The rise of Non-GMO foods has stormed the aisles of almost every supermarket, natural food store and big box outlet, running rip shod over almost every other label claim. I can even find the Non-GMO claim inside my local gas-mart amongst the nuts and chips. Forecasts indicate that the global Non-GMO foods market will grow at a CAGR of 16.23% during the 2017-2021 period.
For a colorful world of grocery – from bright red raspberries to deep blue corn chips – it is remarkable how the organic food industry has various shades of grey. While this blog post is no “50 Shades of Grey” novel, it is a hot topic with no perfect answers!
Some of the big “grey dilemmas” I personally struggle with include: Continue reading
In an early morning jaunt to Sacramento last week my car was rear ended. I serve on the California Organic Products Advisory Committee (who by the way are looking for new members), and was on my way to attend a subcommittee meeting when boom—a fine young man rammed me in the rear end of my car. As I recuperate from the trauma, I wax philosophical and wonder why this happened and what the long term unintended consequences will be. The same ruminations can be applied to the novel gene editing techniques that are racing towards us with accelerating speed. Are we all on a genetic collision course with unintended consequences? Continue reading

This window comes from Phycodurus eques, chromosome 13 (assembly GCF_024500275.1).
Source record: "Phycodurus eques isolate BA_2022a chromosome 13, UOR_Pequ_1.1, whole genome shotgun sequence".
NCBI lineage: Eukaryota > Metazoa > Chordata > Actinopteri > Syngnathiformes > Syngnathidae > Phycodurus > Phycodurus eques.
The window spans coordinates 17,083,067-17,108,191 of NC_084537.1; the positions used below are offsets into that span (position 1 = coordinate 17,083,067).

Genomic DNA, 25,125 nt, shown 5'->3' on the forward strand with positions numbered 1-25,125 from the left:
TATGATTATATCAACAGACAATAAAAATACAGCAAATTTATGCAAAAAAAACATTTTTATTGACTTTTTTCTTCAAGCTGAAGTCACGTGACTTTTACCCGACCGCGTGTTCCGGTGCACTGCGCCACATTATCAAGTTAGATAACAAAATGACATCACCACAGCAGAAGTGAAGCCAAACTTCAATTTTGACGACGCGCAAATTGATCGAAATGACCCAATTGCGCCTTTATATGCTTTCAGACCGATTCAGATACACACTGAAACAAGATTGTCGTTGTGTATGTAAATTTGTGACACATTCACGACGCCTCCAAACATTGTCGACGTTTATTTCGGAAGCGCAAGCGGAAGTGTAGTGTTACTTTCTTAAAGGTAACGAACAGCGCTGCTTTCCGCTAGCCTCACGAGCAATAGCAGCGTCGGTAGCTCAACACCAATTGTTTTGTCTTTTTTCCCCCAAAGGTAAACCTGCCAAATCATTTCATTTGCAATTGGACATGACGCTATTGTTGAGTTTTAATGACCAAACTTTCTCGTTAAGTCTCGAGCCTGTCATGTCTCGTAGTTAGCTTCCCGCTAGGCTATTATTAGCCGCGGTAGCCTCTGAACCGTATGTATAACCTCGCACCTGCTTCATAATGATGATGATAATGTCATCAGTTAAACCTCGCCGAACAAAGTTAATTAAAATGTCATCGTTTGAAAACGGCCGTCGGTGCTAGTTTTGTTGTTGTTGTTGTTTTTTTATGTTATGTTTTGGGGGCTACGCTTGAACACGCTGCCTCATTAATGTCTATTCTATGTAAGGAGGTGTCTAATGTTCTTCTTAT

In July President Obama signed the bill S.764, establishing the first GMO disclosure standard for food in the US. The bill requires that the Secretary of Agriculture establish a national disclosure standard for bioengineered foods. It represents a huge compromise for many on both sides of the debate. Big agriculture has always been against any disclosure standards, so they are disgruntled. The good food movement feels betrayed by the QR code and 800-number options that companies can potentially use.
So now no one is happy. How did we get here and how do we move forward? Continue reading
Down on the farm, there is simultaneously an explosion of super weeds and a decline of seeds, a waxing and a waning, the yin and yang of Big Ag. These concurrent phenomena are (not coincidentally) caused by the same companies who are striving to control and harness agriculture. They hope to force every last bushel of productivity out of every single acre, achieving yields well beyond those imagined even a few years ago.